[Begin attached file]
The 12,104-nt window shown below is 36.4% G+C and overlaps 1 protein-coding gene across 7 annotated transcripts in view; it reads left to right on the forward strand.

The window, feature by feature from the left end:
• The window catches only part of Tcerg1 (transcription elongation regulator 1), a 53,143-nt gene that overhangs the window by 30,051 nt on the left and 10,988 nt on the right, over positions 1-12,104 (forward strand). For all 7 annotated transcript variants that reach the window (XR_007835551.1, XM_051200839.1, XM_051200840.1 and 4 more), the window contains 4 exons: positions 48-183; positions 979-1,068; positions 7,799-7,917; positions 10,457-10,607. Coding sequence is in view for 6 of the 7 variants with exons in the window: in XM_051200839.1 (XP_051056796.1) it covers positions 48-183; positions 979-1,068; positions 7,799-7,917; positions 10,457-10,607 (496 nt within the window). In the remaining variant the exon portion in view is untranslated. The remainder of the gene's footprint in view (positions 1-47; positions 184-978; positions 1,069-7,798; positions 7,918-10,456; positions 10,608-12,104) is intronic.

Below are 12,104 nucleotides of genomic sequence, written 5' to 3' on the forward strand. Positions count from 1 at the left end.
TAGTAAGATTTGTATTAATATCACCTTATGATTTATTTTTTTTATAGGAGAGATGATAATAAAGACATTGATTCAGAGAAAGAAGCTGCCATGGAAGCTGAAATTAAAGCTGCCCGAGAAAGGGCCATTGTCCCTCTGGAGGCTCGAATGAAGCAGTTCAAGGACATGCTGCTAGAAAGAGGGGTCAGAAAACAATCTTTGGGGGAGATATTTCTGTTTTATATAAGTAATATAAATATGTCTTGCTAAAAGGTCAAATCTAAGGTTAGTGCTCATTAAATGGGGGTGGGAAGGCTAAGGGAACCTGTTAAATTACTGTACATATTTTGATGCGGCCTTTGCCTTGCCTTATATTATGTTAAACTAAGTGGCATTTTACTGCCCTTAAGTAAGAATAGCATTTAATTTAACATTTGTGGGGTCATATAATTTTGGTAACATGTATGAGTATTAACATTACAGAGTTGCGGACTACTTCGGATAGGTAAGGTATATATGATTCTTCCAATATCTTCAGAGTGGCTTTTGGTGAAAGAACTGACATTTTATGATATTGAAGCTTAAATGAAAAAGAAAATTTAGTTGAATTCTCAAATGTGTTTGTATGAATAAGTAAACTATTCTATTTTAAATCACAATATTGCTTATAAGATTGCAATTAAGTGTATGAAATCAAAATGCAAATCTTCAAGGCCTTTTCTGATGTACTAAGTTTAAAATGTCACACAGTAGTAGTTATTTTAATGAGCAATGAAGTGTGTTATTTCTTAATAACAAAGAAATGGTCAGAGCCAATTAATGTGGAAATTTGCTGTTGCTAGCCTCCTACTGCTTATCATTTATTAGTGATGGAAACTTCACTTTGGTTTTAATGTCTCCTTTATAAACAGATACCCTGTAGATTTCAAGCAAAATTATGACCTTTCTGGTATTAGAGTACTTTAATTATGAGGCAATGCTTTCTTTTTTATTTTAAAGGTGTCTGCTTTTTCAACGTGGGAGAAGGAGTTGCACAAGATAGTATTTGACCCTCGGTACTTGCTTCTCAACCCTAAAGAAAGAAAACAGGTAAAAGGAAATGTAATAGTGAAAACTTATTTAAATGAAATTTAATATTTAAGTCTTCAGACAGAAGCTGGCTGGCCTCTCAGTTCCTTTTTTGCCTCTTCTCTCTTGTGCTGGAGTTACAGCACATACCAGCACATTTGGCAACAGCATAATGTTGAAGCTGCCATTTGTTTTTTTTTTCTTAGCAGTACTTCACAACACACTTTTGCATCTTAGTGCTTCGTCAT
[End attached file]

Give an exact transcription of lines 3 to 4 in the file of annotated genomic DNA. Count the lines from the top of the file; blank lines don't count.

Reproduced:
• The window catches only part of Tcerg1 (transcription elongation regulator 1), a 53,143-nt gene that overhangs the window by 30,051 nt on the left and 10,988 nt on the right, over positions 1-12,104 (forward strand). For all 7 annotated transcript variants that reach the window (XR_007835551.1, XM_051200839.1, XM_051200840.1 and 4 more), the window contains 4 exons: positions 48-183; positions 979-1,068; positions 7,799-7,917; positions 10,457-10,607. Coding sequence is in view for 6 of the 7 variants with exons in the window: in XM_051200839.1 (XP_051056796.1) it covers positions 48-183; positions 979-1,068; positions 7,799-7,917; positions 10,457-10,607 (496 nt within the window). In the remaining variant the exon portion in view is untranslated. The remainder of the gene's footprint in view (positions 1-47; positions 184-978; positions 1,069-7,798; positions 7,918-10,456; positions 10,608-12,104) is intronic.

Below are 12,104 nucleotides of genomic sequence, written 5' to 3' on the forward strand. Positions count from 1 at the left end.